|Author and Jane Yolen Mid-List Author Grant Winner Karen Coombs|
In the 1970s, I spent my first SCBW conference (no “I” back then), zombie-ing around with my mouth agape.
Sid Fleischman. Jane Yolen. James Cross Giblin. Frank Sloan. Sue Alexander. Eve Bunting. Plus, the featured presenters. In person! In the same room! I silently blessed Lin Oliver and Stephen Mooser for founding the organization and tried to close my mouth so as not to appear a total greenhorn, or to say something obsequious and appear a sycophant. I had, after all, been published in magazines. And I knew other well-known children’s writers, such as Barbara Williams, Gloria Skurzynski, and Ivy Ruckman, who had mentored me and introduced me to the organization. I returned home inspired, motivated—and filled with the realization that I was meant to write for children.
At another conference in 1986, now living near San Diego and missing my old critique group, I hopefully posted a notice on the conference bulletin board: Published writer seeks critique group in North San Diego County. Into my life walked Edith Hope Fine and Judith Josephson. We held our first meeting soon after and have met twice a month ever since—thirty years this coming summer.
SCBWI has surrounded me with colleagues who keep me writing, who gently tell me my manuscript is ho-hum and offer suggestions on how to make it sing, who squeal with glee at successes, who pick me up and give me a swift kick when I toy with never writing another word, colleagues who “get it” when no one else does. SCBWI gave me “my people.”
While SCBWI gave me my people, Emerson gave me my favorite quotation: “May the work that you do be the play that you love.” What I love best about writing is that it allows me to follow my interests no matter where they lead. I’ve published both fiction and nonfiction for young children to young adults, which means no one can say, “Oh, she writes MG magical realism/PB biography/YA dystopian,” etc. I don’t fit into a slot. When an idea calls to me, I write that book, no matter the genre. Ships that brought women to Virginia to marry settlers in the 1600s. Animals used for research. Confronting a bully when I was six. Talented people I admire. The loss of a child’s toy. All these inspired books in different genres. Ideas are like my “to be read” stack of books—they continue to pile up, waiting patiently for me to get around to them, until the one that calls the loudest gets my attention.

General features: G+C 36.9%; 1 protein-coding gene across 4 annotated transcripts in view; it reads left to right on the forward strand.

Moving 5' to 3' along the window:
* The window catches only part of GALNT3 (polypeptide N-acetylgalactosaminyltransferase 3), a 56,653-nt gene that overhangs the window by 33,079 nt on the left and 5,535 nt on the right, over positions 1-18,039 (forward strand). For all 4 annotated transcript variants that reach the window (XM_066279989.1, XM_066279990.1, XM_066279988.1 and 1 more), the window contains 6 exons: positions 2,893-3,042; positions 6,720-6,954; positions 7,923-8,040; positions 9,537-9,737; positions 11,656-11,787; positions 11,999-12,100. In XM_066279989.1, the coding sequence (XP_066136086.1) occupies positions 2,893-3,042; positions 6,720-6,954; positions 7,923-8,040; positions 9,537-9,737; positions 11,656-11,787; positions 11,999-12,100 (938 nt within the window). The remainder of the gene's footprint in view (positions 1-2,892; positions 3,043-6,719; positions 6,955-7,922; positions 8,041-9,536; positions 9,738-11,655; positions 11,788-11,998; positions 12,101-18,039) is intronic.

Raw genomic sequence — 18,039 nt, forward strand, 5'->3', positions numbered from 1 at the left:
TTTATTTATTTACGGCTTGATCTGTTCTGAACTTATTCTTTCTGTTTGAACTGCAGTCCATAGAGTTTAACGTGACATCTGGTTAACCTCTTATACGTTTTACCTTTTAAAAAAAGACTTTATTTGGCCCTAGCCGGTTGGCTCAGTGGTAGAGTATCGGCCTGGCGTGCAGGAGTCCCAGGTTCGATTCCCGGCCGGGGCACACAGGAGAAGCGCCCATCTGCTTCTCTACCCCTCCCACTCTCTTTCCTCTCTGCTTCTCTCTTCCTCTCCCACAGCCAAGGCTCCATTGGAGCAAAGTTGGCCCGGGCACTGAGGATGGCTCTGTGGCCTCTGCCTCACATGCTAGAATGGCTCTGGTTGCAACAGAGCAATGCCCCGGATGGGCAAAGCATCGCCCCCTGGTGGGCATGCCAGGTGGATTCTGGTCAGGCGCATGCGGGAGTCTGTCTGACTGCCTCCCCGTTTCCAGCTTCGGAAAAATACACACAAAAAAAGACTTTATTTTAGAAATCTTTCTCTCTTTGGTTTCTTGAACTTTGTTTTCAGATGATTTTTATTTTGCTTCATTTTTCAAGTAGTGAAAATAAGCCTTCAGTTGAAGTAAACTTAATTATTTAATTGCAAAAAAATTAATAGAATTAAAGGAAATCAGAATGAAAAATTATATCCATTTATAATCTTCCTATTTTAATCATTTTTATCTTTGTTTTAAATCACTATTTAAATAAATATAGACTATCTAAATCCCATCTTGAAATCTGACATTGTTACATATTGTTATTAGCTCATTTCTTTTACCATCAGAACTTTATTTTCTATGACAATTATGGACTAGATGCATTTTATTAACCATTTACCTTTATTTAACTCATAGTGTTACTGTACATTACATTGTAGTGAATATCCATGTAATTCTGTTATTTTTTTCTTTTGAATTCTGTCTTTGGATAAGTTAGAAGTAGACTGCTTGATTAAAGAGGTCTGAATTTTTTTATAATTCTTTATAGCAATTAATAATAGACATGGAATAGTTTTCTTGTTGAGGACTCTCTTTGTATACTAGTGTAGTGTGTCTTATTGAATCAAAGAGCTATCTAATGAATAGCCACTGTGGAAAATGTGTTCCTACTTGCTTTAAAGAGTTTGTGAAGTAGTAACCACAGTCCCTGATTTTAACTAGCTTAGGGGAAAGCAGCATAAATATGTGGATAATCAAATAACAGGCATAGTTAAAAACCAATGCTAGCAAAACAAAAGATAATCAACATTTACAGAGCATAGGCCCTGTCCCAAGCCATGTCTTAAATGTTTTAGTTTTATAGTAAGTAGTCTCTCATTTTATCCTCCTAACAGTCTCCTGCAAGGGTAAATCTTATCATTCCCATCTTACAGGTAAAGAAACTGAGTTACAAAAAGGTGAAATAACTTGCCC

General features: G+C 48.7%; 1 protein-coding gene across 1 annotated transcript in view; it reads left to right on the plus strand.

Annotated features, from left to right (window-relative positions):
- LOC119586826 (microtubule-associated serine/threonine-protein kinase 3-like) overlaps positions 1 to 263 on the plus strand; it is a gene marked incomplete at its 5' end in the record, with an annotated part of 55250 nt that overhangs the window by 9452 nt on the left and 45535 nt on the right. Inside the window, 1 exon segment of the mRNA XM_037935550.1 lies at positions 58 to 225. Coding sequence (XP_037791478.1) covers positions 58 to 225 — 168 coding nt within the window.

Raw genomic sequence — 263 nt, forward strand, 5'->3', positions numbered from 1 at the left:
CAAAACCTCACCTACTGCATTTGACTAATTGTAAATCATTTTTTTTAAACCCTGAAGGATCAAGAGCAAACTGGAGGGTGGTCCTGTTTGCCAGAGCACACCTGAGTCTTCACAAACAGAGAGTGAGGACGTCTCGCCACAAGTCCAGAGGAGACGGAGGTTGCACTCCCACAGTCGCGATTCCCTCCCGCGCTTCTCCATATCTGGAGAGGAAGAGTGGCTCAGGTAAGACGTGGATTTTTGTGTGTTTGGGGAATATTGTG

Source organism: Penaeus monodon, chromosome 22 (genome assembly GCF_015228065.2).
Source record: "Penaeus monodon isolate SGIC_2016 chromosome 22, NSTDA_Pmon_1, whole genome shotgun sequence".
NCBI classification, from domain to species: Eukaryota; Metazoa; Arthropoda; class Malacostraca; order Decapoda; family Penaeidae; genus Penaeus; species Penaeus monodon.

Currently, I have underway or ready to submit a middle grade historical novel set in the West in the late 1800s and a number of picture book manuscripts. One humorous picture book deals with a character’s reluctance to face new experiences, even though it means spending all his time alone. When an unfortunate event forces him to leap headlong into the shunned activities, the experience is a revelation.
Moving can be wrenching for a young child, especially moving away from beloved grandparents. In another picture book manuscript, a young boy—with subtle help from loving grandparents and his single dad—discovers a satisfying way to stay in touch.
Can a reluctant cricket save the bees’ honey hive and turn an enemy into a friend? In a world where peace seems precarious and differences divide, young readers of this manuscript will be reassured to learn about natural adversaries who find an amicable solution, and who, with a nod to American folk hero Davy Crockett, discover that even one small creature can make a difference.
To qualify for the Jane Yolen grant, the applicant must be a traditionally published writer with no book published in the past five years. I find it bittersweet to have qualified, but thrilling to be a recipient. I am exceedingly grateful to Jane Yolen for recognizing this mid-list author. Her grant will inspire me to hold on until an editor once again says, “Yes.”
You can find out more about Karen at her website here.